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Memory . Memory Management (General Principles). Memory Management. Objectives User believes he is the unique user of the all space. User’s address space is infinite. Realities Many users share the memory. A program consists of modules written by many. Primary memory has limited size.

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Memory l.jpg

Memory

Memory Management

(General Principles)


Memory management l.jpg

Memory Management

  • Objectives

    • User believes he is the unique user of the all space.

    • User’s address space is infinite.

  • Realities

    • Many users share the memory.

    • A program consists of modules written by many.

    • Primary memory has limited size.

    • Second memory is 1 to 2 order cheaper than p.m.

Operating Systems Memory Management


Multi step processing of a user program l.jpg

Multi-step Processing of a User Program

  • Linking : unifying addresses from different modules

  • Binding : changing addresses in user’s program to real ones logical address ---> physical address

  • Loading: putting the program into memory

  • Executing the program

Should linking, binding, and loading be always done in this order

Operating Systems Memory Management


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When to Bind ?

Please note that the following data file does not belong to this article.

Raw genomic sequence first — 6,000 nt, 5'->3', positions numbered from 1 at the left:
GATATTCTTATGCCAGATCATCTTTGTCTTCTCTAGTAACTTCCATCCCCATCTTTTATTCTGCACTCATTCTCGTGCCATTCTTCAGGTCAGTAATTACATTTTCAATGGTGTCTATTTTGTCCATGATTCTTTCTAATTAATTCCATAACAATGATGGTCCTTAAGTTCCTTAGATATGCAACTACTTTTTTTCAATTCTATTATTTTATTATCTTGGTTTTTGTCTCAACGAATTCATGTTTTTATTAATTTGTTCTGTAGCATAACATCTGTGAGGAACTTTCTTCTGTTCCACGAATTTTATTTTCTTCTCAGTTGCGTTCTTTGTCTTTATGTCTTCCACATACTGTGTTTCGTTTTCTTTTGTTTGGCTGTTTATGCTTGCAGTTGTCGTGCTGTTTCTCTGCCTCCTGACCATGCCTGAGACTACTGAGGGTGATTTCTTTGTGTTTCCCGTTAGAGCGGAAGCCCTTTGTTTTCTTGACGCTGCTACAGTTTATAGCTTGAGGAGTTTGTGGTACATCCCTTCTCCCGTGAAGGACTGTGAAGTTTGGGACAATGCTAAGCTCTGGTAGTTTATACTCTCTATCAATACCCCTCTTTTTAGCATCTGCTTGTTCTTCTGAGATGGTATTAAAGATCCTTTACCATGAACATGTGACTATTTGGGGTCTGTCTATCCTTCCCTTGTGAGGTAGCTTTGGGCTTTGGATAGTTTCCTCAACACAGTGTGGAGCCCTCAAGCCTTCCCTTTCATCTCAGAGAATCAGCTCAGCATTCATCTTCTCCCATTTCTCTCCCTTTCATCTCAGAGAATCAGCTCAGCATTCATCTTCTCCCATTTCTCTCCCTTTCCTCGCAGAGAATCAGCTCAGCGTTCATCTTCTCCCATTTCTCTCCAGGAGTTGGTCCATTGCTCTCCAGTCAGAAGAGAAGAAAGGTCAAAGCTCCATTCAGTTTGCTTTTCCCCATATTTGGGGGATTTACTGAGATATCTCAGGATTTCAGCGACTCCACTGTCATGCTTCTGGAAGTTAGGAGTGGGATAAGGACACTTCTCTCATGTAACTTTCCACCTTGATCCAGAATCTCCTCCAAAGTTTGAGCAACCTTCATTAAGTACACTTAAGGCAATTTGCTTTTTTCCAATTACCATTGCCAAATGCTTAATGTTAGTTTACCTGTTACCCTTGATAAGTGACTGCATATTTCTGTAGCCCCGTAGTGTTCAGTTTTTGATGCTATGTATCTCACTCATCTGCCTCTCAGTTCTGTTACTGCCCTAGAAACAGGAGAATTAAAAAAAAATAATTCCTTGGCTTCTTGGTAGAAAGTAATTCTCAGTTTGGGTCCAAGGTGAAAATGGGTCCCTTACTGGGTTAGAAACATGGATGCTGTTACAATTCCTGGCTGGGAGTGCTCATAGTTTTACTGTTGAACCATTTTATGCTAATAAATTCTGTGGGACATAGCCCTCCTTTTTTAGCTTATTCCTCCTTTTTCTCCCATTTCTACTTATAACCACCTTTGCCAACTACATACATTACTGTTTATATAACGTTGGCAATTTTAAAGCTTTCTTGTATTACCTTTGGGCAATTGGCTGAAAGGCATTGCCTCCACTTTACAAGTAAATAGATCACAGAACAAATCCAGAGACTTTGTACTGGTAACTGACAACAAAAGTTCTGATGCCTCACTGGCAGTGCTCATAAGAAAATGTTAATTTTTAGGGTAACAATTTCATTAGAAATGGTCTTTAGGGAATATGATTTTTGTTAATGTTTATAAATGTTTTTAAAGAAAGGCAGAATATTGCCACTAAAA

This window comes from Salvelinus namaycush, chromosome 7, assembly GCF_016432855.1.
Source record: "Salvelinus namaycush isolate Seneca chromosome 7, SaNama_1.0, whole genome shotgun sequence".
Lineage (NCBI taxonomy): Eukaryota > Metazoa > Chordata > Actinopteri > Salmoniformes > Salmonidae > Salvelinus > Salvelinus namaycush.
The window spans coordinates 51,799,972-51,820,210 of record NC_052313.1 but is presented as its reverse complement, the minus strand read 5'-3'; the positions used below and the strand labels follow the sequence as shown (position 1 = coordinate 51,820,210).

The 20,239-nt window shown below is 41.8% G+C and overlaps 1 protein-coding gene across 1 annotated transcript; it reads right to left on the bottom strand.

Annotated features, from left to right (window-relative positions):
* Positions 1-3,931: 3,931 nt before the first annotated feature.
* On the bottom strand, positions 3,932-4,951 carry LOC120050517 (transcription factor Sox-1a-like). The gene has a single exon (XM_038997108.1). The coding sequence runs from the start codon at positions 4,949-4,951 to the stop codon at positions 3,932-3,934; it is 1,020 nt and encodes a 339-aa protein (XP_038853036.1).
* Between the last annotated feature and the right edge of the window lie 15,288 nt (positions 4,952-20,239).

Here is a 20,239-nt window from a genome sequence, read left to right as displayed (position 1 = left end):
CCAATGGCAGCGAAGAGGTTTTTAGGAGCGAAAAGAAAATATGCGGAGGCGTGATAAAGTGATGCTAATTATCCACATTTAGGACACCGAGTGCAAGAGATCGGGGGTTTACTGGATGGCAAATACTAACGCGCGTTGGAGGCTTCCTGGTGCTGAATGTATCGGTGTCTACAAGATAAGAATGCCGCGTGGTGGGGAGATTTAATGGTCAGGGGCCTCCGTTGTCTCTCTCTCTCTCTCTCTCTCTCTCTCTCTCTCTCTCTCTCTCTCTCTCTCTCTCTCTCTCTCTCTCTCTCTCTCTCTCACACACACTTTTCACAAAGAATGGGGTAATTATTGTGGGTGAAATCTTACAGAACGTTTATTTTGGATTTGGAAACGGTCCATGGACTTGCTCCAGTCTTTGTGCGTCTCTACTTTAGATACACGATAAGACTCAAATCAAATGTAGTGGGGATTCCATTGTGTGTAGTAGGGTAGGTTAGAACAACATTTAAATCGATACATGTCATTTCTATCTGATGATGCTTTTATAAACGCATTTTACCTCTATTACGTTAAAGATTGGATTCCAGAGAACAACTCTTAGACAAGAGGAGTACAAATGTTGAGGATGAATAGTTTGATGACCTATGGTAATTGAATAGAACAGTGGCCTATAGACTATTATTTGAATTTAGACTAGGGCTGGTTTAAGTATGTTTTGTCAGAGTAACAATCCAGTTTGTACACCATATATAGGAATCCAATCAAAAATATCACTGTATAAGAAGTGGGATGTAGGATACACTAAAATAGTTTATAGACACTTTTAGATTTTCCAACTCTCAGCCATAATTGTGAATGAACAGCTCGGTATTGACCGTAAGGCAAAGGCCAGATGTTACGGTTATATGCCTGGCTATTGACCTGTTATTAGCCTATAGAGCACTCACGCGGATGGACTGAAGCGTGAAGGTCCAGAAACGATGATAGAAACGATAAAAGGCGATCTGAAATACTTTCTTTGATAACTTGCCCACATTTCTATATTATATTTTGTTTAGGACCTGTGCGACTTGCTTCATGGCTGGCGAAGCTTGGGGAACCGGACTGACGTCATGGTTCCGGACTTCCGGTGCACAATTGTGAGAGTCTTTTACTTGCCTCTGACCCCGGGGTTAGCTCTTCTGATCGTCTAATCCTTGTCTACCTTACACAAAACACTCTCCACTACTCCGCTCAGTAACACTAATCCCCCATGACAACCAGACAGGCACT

• During compile time

    • Need to know the precise memory allocation

    • Only work for small simple programs

  • During load time

    • The program cannot be moved around during execution

    • Simple but inconvenient

  • During execution time

    • The program can be moved around during execution

    • Run-time overhead => hardware assistance

Operating Systems Memory Management


Overlays l.jpg

Overlays

  • Enhancing memory availability

  • Better having dynamic loading and binding

Overlay driver

Frequently used routines

Main Memory

Overlay driver

Routine A

Frequently used routines

Routine B

Application

Operating Systems Memory Management


Slide6 l.jpg

Swap

  • Why ?

  • Who should be swapped?

  • When ?

  • Need of dynamic binding (and dynamic loading)

Operating Systems Memory Management


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Single-Partition Allocation

  • Basic idea: allocate the entire memory to ONE process

    • Simple, minimum cost

    • User has maximum flexibility

    • No service from OS

    • No multiprogramming

Operating Systems Memory Management


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A better Idea

  • Allocate the memory to O.S and one process

    • Some service from OS